As part of a statement regarding measures to help businesses cope with regulation, Lord Mandelson has today announced that the Government is going to shelve its plans for regulatory budgets, which would have seen departments having to account for the cost of, and therefore restrict, the new regulations they produce.
In our report on the cost of regulation to the UK we welcomed the Government's plans for regulatory budgets as one way of stemming the increasing flow of regulation, although we did question how departments would cope with the fact that the most costly regulations actually come from the EU and are essentially out of their control.
According to PA, Mandelson said his reason for pulling the plug on these budgets is due to the "economic situation" and he pointed to the need for new regulation "in response to the current banking crisis".
However, with financial services regulation acounting for only around 5% of the cost of all regulation introduced in the last ten years, it would seem that the Government is throwing the baby out with the bath water.
Given that Government budgets tend to be 'flexible' at the best of times, introduction of the budgets would be unlikely to jeopordise any new financial services regulations, which the EU/UK propose in the coming weeks/months.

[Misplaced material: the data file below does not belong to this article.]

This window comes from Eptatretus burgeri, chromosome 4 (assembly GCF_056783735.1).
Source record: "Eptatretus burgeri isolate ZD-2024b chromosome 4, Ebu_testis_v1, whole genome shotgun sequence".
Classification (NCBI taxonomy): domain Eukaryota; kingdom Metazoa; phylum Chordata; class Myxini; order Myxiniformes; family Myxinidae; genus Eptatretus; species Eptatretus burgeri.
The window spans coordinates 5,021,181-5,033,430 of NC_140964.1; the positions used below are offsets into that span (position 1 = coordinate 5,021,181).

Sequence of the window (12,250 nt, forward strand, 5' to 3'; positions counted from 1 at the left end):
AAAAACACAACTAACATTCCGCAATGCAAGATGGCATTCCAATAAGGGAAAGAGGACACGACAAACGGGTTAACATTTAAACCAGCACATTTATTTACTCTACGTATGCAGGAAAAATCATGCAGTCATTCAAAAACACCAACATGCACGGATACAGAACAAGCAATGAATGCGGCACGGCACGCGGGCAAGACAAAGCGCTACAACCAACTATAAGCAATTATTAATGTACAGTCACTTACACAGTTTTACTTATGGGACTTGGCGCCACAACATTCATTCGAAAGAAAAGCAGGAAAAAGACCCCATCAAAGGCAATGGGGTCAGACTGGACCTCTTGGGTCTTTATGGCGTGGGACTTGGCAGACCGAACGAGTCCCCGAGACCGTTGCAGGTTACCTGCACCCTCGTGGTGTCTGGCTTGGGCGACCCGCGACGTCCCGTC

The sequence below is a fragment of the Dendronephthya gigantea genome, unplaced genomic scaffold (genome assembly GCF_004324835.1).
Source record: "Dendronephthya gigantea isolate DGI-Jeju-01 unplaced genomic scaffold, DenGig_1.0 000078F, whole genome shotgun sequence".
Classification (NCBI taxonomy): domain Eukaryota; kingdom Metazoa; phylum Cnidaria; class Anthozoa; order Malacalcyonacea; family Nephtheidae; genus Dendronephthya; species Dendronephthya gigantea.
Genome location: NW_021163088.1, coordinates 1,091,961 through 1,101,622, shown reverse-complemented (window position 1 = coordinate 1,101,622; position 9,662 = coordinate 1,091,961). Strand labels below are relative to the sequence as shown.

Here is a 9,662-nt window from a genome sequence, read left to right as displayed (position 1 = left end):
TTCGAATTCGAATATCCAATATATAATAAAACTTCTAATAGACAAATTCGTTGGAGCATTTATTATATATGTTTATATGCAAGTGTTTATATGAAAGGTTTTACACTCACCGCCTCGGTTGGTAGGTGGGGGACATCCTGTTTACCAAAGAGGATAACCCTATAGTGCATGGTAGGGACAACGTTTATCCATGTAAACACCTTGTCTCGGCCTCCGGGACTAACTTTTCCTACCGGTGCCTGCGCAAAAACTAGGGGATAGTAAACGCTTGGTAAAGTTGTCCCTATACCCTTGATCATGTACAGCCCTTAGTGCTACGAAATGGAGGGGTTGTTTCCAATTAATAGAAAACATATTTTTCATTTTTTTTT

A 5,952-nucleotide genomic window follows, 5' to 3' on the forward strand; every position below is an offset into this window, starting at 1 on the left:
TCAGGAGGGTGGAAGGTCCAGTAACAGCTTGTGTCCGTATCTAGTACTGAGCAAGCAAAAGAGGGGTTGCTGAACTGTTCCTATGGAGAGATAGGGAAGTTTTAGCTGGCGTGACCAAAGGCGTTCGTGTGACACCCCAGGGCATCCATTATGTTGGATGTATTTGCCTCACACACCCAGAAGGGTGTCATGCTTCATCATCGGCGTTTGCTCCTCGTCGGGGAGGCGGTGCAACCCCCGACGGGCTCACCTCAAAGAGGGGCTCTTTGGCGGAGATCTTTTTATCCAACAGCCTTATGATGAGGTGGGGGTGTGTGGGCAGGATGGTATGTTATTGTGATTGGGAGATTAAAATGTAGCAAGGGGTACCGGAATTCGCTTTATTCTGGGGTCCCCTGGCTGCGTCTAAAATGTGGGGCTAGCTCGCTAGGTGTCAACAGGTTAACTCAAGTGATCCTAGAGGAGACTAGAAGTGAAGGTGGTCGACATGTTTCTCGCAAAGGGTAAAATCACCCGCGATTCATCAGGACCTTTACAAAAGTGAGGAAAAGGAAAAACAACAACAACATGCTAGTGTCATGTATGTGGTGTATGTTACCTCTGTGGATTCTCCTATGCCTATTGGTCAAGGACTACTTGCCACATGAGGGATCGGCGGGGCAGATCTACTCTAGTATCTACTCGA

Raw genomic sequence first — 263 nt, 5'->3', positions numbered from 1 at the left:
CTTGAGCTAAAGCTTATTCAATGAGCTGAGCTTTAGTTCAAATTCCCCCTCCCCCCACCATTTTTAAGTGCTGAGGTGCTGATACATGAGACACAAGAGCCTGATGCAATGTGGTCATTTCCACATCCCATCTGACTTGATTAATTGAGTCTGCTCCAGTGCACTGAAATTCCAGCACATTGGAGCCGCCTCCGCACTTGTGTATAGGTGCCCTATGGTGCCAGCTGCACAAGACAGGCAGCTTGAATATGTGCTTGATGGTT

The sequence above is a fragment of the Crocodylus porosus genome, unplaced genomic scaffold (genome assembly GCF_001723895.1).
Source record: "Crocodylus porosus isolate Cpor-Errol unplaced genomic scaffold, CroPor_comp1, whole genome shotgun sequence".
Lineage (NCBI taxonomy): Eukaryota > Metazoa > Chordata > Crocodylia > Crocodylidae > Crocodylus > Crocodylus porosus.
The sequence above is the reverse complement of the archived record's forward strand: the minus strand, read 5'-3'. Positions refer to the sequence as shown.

What is important is that the Government continues to recognise the importance of quantifying the cost of regulation, plus the fact that the vast majority of regulations impact on small and medium sized businesses. Backpeddling on plans to introduce these budgets gives the wrong signal to businesses struggling to cope with the recession.
Mandelson also announced that, "The Government will also be working closely with EU partners to further embed the EU better regulation agenda and to ensure the current pressures on business are taken into account when new European regulation is being considered."
But today's announcement undermines any attempt by the UK to lead by example at EU level in tackling the increasing flow of EU regulation affecting businesses across the EU. The UK and the EU need more, not less, robust processes to cope with burdensome regulation.